SCALE: How does St+Art pick on the cities it wants to work within?
We are an urban art intervention organisation hence all our work will be focussed in large cities. It is about the art in the city, the culture of the city, youth, the population and how they see art and the stories behind and narratives of such urban places that motivate us to pick certain segments of cities to display art. Now, we are interested in more focussed art streets than scattered works of art and this has resulted in 6 art districts in cities. We have the Lodhi Art District, in Delhi, the Mahim Art District, in Mumbai, the Panjim Art District, in Goa, the Kannagi Art District in Chennai, Maqtha Art District in Hyderabad and one in Coimbatore where we are currently working on. This is what we build on year on year. With the idea of smart cities coming up, we are invited to such cities by the government, and there is a keenness in joining hands and working together. The administration in India has been particularly inviting and trouble-free and thus it has been an amazing journey for us to bring art so much closer to the people. That has been an important part of our success, the kind of participation we get from the community, the welcome from the administration has made the journey especially joyful.
SCALE: Tell us about the recent Kannagi Art Festival which initiated the new art district in Chennai.
The Kannagi Art festival has to be particularly mentioned as a successful intervention with the great administration from officials of the Greater Chennai Cooperation and the welcome we received from the community with whom we worked. The art district is not made over a year, it is built through years of interventions and our journey so far in Chennai has been so encouraging we look forward to the next such intervention.
This year, we worked with 10 national (including 5 artists hailing from Chennai) and 5 international artists to entail multiple street art interventions in the form of murals, workshops and curated tours in the Kannagi Nagar neighbourhood of Chennai, thus establishing the area as India’s ﬁfth public art district. The festival will also include a collaboration with the city’s Palladium Mall with the aim of activating public art interventions in distant parts of Chennai and connecting the city through contemporary urban art projects.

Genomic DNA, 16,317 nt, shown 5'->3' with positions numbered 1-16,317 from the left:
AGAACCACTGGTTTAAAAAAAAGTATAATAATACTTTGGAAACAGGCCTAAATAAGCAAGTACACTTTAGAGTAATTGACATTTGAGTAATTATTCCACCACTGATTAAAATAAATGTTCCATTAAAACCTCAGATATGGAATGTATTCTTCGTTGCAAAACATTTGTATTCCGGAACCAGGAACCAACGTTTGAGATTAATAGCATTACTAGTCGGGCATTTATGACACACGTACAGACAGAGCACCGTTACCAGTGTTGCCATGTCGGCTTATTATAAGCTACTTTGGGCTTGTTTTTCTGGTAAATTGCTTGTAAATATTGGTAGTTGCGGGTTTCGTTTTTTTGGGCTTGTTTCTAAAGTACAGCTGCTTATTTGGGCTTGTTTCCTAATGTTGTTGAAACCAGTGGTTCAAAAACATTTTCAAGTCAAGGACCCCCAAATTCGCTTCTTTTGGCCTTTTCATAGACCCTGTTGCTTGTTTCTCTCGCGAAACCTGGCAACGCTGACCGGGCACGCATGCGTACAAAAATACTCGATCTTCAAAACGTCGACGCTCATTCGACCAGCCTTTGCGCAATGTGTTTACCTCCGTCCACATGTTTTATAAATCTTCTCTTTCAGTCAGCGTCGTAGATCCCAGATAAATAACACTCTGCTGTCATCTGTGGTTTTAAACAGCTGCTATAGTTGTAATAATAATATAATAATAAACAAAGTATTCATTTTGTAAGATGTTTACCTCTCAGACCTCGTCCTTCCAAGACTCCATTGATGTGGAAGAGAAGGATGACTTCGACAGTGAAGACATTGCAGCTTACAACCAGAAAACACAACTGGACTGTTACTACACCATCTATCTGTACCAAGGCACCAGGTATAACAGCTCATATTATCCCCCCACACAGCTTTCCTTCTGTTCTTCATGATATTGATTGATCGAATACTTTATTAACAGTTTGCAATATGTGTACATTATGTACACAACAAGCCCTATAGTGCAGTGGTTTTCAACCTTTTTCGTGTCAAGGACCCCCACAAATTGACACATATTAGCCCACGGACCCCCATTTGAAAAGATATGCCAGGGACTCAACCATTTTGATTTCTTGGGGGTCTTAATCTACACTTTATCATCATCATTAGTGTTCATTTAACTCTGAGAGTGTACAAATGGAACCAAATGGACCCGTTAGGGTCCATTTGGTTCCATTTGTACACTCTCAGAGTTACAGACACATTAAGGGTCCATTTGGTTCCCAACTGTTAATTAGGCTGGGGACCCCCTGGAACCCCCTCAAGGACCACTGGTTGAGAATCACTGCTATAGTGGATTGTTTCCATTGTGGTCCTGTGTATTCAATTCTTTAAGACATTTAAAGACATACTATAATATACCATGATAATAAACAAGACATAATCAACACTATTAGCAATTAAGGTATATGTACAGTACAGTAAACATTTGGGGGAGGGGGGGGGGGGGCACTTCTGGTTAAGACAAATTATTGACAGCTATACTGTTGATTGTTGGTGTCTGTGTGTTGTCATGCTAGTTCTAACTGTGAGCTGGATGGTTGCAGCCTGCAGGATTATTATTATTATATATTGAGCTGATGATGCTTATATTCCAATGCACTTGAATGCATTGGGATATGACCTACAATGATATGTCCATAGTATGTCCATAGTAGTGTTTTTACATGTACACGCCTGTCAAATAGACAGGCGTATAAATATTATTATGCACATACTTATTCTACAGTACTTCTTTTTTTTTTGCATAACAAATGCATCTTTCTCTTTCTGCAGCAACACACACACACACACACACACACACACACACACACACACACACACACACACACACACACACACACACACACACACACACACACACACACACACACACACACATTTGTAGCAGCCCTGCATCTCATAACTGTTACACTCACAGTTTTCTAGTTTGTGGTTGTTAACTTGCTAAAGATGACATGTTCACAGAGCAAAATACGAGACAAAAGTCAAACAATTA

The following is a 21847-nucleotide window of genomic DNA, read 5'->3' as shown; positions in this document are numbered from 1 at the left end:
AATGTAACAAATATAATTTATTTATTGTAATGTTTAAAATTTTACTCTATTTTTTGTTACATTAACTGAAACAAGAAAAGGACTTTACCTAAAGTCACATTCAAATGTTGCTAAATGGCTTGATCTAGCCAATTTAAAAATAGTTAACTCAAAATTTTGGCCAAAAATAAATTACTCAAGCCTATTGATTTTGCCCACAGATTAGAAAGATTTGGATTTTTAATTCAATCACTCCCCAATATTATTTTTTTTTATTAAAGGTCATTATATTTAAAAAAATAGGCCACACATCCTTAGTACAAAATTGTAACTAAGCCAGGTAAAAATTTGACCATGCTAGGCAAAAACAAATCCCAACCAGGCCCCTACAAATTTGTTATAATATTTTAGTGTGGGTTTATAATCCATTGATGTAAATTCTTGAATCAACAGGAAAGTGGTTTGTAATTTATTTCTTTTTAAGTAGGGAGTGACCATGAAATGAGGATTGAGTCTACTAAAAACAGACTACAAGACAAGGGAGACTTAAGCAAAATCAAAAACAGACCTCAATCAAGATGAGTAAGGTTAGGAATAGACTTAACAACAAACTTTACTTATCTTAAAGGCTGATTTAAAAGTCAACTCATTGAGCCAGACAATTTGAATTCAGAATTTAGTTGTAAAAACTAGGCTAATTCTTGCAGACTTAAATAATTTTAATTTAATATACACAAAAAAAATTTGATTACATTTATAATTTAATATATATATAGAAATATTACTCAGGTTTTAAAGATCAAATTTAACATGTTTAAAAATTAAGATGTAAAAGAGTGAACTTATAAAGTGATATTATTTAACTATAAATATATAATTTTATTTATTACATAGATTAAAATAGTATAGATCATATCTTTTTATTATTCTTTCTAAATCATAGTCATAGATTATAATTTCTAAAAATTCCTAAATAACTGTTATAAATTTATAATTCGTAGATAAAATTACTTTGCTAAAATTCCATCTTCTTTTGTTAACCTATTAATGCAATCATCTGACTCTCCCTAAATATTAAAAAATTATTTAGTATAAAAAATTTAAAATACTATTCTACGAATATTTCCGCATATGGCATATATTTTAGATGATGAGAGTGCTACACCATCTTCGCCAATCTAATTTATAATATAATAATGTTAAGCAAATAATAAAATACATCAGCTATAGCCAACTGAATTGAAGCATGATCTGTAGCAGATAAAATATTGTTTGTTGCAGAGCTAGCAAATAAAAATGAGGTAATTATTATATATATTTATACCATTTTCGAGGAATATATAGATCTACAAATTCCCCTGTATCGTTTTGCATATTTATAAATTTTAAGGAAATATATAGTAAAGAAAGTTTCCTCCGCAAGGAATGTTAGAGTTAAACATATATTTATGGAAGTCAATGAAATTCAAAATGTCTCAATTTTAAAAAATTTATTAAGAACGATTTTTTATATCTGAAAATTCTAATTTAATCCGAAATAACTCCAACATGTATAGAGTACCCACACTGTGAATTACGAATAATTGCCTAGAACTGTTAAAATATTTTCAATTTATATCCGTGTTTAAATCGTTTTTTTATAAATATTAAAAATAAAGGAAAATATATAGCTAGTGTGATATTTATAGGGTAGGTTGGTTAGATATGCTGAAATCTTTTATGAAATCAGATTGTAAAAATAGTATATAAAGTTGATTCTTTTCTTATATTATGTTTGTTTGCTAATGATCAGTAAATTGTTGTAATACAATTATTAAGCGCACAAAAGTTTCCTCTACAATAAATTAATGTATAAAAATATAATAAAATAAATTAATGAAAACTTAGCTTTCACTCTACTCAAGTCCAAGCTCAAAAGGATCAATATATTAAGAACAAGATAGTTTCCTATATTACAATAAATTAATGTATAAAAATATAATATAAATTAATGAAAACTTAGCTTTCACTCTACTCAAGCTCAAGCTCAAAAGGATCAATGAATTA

Kannagi Nagar has another story that needed to be looked into, it had served as a resettlement area for residents of various Chennai slums, including many people displaced by the deadly tsunami that struck the city in 2004.The area was also infamous for the various inhabitants in this area. By creating an open-air art museum of sorts, St+Art wanted people to visit the locality.
St+Art saw an opportunity to turn drab residential housing blocks into a series of huge canvases for Chennai’s first dedicated art district.The aim was also to change perspectives and dislodge social stigmas attached to its residents. While the area’s reputation and its location approximately 15 kilometres south of downtown Chennai might not make it such a tourist location but this endeavour is done with a belief that art will elevate those who live within its confines and make them feel proud of their location and also lift the stigma of the location and soon this will create a wave of interest thus help change perspectives too.
SCALE: How are the artist picked for projects? How does the curator shortlist artists for each project?
There is always a balance of local, regional and international artist and the choice of international artists depends on the type of funding we receive. For example, when we have the Spanish Embassy participating and giving us funds, we support and bring in Spanish artists and so on. It also sometimes depends on the stories we want to focus on that sometimes needs a certain genre of artist intervention and so on.
SCALE: Which has been your most interesting journey within the art interventions? Which city museum envisioned by St+Art has affected you most?
I love all the experiences or exhibitions that we have created but the most interesting has been the initial ones, especially the Work in Progress workshop at the Inland Container Depot in Tughlakabad, New Delhi in 2016, a derelict area in the suburbs which by the end of the workshop had created enough stir around the city.
In terms of projects, the Lodhi Art Colony has been my most favourite. I have grown around the area and I experience the change that this art project has brought about. The Colony housed one of the oldest residential area and I have experienced the change, art has brought about here. From art walks, people taking pictures, being used as film shoots, indigenous people proudly showing their walls,
the discussions around the art, the Chaywallas’ increase in business as he too has become part of one interactive mural at the Lodhi Art Gallery, the success stories from this endeavour is numerous and each one of them makes me proud to have been part of this initiative. Local businesses are doing much better than ever before. It is the first art district we have worked on and it has 50 art walls by local and international artists.